Cliffs & Curves of the Amalfi Coast (2009)

Cliffs & Curves of the Amalfi Coast (2009)

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140 kms return, 3 days

Smugness comes naturally to Indian travellers. We know we have everything in our vast and varied landscape — from drop-dead gorgeous gorges and lofty peaks crowned by glaciers to pearly white sand beaches studded with exquisite temples and churches. So, when we board the bus at Sorrento, a couple of hours’ train ride from Naples, we don’t really fight for the window seat. Surely, much-touted Amalfi coast in the south of the Italian peninsula can’t be a patch on our very own Konkan and Karwar coasts.

Oh yes, it can be, and is. Little surprise that National Geographic should call this a once-in-a-lifetime drive and UNESCO should declare it a World Heritage Site. Only a few minutes out of Sorrento, and we’re already craning our necks to glimpse the shimmering Mediterranean through palm fronds sprouting out of crags.

Unlike Costa del Sol, the Spanish coastline that runs at sea-level all the way, here we keep climbing higher and higher until we seem to be cruising closer to the sky than the sea. We drive along a serpentine macadam wrapping itself around spectacular rockfaces that jut straight out of the sea.

The bus teeters gingerly on the verge of the towering bluff and you can just about glimpse the turquoise Mediterranean, frothing and crashing on the undulating and unyielding rocky corniche. We’re bound for Positano, almost midway between Sorrento and Amalfi. It is a picturesque little town, perched on a precipitous rock face and clothed in pastel-hued houses, all of which overlook a turquoise ocean.

Shimmering waters

At sunset, the horizon turns into an alchemist’s palette, dripping magical colours onto the shimmering waters below. The hills are verdant, setting off the blue of the sky as well as the sea. Unlike the Great Ocean Road in Australia, the Amalfi drive twists and coils serving up dramatic slices of plunging gorges and vertical cliffs.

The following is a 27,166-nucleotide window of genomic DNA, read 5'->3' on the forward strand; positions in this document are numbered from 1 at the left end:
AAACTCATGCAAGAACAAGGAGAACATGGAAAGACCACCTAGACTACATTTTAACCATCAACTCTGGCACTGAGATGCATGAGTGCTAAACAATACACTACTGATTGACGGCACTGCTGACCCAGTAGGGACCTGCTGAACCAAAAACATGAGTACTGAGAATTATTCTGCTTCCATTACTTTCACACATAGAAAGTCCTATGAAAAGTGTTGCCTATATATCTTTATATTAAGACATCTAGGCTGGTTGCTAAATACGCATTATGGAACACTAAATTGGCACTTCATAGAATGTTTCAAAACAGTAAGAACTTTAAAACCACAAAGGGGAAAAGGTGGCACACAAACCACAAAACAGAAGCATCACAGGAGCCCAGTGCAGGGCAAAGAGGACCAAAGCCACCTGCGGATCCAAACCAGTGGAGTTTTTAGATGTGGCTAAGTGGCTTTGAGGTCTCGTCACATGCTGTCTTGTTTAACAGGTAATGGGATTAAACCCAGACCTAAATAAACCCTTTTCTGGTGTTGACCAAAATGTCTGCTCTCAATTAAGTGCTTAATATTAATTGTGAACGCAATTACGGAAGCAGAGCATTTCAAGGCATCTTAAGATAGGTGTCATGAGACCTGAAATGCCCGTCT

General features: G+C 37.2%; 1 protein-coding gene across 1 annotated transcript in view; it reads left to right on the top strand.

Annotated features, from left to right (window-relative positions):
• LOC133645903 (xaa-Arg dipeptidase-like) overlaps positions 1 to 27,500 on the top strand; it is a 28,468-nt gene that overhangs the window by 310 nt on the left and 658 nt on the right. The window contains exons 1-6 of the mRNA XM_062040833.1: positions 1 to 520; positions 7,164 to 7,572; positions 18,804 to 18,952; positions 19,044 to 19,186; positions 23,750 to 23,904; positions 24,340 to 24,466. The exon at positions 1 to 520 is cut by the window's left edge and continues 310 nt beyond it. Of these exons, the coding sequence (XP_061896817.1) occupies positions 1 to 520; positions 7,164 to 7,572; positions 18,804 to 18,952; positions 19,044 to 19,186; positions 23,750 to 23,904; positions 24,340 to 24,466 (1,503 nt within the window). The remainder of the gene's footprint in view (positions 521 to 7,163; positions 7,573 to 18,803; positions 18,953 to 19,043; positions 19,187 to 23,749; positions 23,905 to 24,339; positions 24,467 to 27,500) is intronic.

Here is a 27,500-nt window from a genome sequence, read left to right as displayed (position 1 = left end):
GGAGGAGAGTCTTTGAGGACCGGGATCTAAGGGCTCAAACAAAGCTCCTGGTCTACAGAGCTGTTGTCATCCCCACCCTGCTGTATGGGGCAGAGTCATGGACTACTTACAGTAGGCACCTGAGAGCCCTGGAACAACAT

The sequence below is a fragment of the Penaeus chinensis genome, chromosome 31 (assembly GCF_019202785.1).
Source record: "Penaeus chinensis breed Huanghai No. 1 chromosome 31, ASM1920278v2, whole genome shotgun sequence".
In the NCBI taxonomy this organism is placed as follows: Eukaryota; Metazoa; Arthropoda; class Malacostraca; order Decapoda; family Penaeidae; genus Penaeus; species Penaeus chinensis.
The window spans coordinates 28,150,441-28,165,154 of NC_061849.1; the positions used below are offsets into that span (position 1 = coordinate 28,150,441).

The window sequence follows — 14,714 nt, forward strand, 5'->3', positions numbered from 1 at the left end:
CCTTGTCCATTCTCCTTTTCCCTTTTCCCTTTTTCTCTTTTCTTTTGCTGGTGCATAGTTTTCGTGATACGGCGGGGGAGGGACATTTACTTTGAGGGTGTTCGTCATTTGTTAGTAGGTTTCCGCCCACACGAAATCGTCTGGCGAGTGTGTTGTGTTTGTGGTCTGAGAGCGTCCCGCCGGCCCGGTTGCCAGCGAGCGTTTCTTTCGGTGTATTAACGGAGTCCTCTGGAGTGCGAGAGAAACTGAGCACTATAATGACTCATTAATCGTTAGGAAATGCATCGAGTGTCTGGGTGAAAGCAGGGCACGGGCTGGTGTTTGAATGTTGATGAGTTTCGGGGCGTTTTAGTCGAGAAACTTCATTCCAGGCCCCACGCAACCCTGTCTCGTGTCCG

The bus drops us off a few yards away from Holiday House Hilda. Daniela, Hilda’s cheerful daughter, shows us around our tastefully-decorated suite, complete with a fully-equipped kitchen, a patio and a balcony that hangs out into the sea, all for the cost of a room. We haven’t had a full meal (read Indian) in a fortnight now, and, at last, we can heat up the instant Indian meals we had carried all the way from home. But, is this what we came here for?

We plonk ourselves in the balcony, listening to the sound of surf crashing against the shore way below. All we want to do is to sprawl and unwind. A bottle of red wine completes our bliss as we gaze dreamily yonder, watching the sun dip into the waters. The next morning finds us sauntering towards the market. Positano is a sleepy village with a few ceramic shops that sell outrageously-priced tiles and other knick-knacks, a few clothing and jewellery stores and a handful of eateries. But, be prepared to puff your way up a very pleasant walk along some quaint homes and shops to reach the market. An equally steep descent brings you to a gorgeous but modest church, its dome studded with blue tiles. Alas, it is being renovated and sheathed in scaffolding. But, the floor sports a stunning mosaic pattern.

Virtually the entire village is perched on the slope overlooking the sea. Many houses have terraced gardens laden with ripe oranges and some have vineyards too. There is a general air of fecundity to the land that is reflected in phosphorescent purple and magenta bougainvillea blossoms that nod cheerily in the sea breeze.

Hilda and her daughters pamper us. They are so glad to have someone to talk to, for they have guests only for a few months in a year. We wonder how a haven of tranquillity such as this has not been sullied by tourist traffic yet. The entire region looks deserted. We must thank Rome, Florence and Venice for this favour!

Unhurried walk

After a couple of languorous days in Positano, we have to leave. We take the bus to Amalfi, but because the road has been blocked by a landslide, we’re dropped off in the middle of a road that looks as if it leads to paradise. The unhurried walk to the next village in an early morning drizzle through one of the most picturesque roads, heavy with the scent of ripening oranges, is the highlight of our travels through Italy.

Near the village of Praiano, there are steps going down to a mini-beach attached to a coral grotto carved by centuries of surf power. We go down one of these and peer into the luminous emerald waters there.

Amalfi, unfortunately, is touristy and crowded. Duomo di Sant’Andrea towers over Amalfi, its arched colonnades bespeaking a strong Moorish influence. The façade was redone in the 19th Century, but mercifully, it has left the original design intact. The steep steps leading up to the church are a pain, but once you do reach the top, you’re rewarded with a sweeping view of the bay and the hills.

(Published in The Hindu dated Mar 13, 2010)

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